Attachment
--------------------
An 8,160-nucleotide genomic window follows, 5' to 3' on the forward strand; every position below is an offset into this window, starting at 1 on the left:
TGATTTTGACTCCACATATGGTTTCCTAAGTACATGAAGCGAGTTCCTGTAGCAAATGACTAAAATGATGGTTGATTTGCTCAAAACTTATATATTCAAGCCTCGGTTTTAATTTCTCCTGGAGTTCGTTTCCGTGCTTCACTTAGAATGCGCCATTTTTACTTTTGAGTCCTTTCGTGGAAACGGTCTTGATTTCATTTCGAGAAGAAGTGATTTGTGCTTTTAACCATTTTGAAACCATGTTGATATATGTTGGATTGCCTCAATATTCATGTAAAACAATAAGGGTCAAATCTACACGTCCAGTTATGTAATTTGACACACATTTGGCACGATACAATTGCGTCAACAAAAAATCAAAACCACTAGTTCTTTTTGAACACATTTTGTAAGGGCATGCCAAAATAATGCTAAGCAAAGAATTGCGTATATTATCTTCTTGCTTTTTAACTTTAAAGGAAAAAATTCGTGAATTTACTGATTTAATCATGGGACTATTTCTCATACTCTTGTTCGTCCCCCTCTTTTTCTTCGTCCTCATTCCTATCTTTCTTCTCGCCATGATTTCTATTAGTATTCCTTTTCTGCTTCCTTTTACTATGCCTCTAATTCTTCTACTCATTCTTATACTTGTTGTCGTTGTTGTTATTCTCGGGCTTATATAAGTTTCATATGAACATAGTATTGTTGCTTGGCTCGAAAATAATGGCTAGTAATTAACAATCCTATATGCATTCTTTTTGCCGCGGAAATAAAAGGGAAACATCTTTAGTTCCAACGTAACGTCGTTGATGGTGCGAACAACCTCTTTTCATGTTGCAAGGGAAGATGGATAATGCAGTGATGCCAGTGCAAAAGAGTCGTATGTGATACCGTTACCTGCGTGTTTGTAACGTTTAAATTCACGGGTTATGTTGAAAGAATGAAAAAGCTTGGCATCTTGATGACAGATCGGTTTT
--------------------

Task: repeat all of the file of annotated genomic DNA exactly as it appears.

An 8,160-nucleotide genomic window follows, 5' to 3' on the forward strand; every position below is an offset into this window, starting at 1 on the left:
TGATTTTGACTCCACATATGGTTTCCTAAGTACATGAAGCGAGTTCCTGTAGCAAATGACTAAAATGATGGTTGATTTGCTCAAAACTTATATATTCAAGCCTCGGTTTTAATTTCTCCTGGAGTTCGTTTCCGTGCTTCACTTAGAATGCGCCATTTTTACTTTTGAGTCCTTTCGTGGAAACGGTCTTGATTTCATTTCGAGAAGAAGTGATTTGTGCTTTTAACCATTTTGAAACCATGTTGATATATGTTGGATTGCCTCAATATTCATGTAAAACAATAAGGGTCAAATCTACACGTCCAGTTATGTAATTTGACACACATTTGGCACGATACAATTGCGTCAACAAAAAATCAAAACCACTAGTTCTTTTTGAACACATTTTGTAAGGGCATGCCAAAATAATGCTAAGCAAAGAATTGCGTATATTATCTTCTTGCTTTTTAACTTTAAAGGAAAAAATTCGTGAATTTACTGATTTAATCATGGGACTATTTCTCATACTCTTGTTCGTCCCCCTCTTTTTCTTCGTCCTCATTCCTATCTTTCTTCTCGCCATGATTTCTATTAGTATTCCTTTTCTGCTTCCTTTTACTATGCCTCTAATTCTTCTACTCATTCTTATACTTGTTGTCGTTGTTGTTATTCTCGGGCTTATATAAGTTTCATATGAACATAGTATTGTTGCTTGGCTCGAAAATAATGGCTAGTAATTAACAATCCTATATGCATTCTTTTTGCCGCGGAAATAAAAGGGAAACATCTTTAGTTCCAACGTAACGTCGTTGATGGTGCGAACAACCTCTTTTCATGTTGCAAGGGAAGATGGATAATGCAGTGATGCCAGTGCAAAAGAGTCGTATGTGATACCGTTACCTGCGTGTTTGTAACGTTTAAATTCACGGGTTATGTTGAAAGAATGAAAAAGCTTGGCATCTTGATGACAGATCGGTTTT